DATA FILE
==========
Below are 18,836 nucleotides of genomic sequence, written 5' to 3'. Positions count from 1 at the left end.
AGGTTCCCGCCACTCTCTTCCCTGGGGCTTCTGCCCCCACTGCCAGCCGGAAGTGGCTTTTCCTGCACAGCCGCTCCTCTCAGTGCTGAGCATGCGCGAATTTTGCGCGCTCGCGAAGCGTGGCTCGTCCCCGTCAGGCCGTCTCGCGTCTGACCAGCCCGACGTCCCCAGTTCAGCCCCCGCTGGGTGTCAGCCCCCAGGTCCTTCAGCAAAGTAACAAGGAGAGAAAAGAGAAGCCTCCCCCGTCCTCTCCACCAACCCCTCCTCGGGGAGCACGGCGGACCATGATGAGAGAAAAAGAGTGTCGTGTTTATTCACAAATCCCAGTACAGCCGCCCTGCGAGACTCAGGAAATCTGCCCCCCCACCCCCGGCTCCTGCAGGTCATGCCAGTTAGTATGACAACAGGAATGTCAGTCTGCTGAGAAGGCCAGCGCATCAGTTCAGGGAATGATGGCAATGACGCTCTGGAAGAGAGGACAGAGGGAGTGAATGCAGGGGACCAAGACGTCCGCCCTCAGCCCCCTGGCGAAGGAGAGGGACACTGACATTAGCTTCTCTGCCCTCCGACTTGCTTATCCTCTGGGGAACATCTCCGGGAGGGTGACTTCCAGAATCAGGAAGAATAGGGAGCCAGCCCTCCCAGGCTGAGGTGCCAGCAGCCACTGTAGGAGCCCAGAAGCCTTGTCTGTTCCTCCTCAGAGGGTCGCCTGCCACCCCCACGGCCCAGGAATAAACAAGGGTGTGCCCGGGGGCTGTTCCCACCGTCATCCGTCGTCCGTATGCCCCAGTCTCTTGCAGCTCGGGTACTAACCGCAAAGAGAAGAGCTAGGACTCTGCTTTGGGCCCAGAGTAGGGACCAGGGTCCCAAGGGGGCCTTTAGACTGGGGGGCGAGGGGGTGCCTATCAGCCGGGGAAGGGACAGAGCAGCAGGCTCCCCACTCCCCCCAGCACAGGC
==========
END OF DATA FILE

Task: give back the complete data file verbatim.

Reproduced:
Below are 18,836 nucleotides of genomic sequence, written 5' to 3'. Positions count from 1 at the left end.
AGGTTCCCGCCACTCTCTTCCCTGGGGCTTCTGCCCCCACTGCCAGCCGGAAGTGGCTTTTCCTGCACAGCCGCTCCTCTCAGTGCTGAGCATGCGCGAATTTTGCGCGCTCGCGAAGCGTGGCTCGTCCCCGTCAGGCCGTCTCGCGTCTGACCAGCCCGACGTCCCCAGTTCAGCCCCCGCTGGGTGTCAGCCCCCAGGTCCTTCAGCAAAGTAACAAGGAGAGAAAAGAGAAGCCTCCCCCGTCCTCTCCACCAACCCCTCCTCGGGGAGCACGGCGGACCATGATGAGAGAAAAAGAGTGTCGTGTTTATTCACAAATCCCAGTACAGCCGCCCTGCGAGACTCAGGAAATCTGCCCCCCCACCCCCGGCTCCTGCAGGTCATGCCAGTTAGTATGACAACAGGAATGTCAGTCTGCTGAGAAGGCCAGCGCATCAGTTCAGGGAATGATGGCAATGACGCTCTGGAAGAGAGGACAGAGGGAGTGAATGCAGGGGACCAAGACGTCCGCCCTCAGCCCCCTGGCGAAGGAGAGGGACACTGACATTAGCTTCTCTGCCCTCCGACTTGCTTATCCTCTGGGGAACATCTCCGGGAGGGTGACTTCCAGAATCAGGAAGAATAGGGAGCCAGCCCTCCCAGGCTGAGGTGCCAGCAGCCACTGTAGGAGCCCAGAAGCCTTGTCTGTTCCTCCTCAGAGGGTCGCCTGCCACCCCCACGGCCCAGGAATAAACAAGGGTGTGCCCGGGGGCTGTTCCCACCGTCATCCGTCGTCCGTATGCCCCAGTCTCTTGCAGCTCGGGTACTAACCGCAAAGAGAAGAGCTAGGACTCTGCTTTGGGCCCAGAGTAGGGACCAGGGTCCCAAGGGGGCCTTTAGACTGGGGGGCGAGGGGGTGCCTATCAGCCGGGGAAGGGACAGAGCAGCAGGCTCCCCACTCCCCCCAGCACAGGC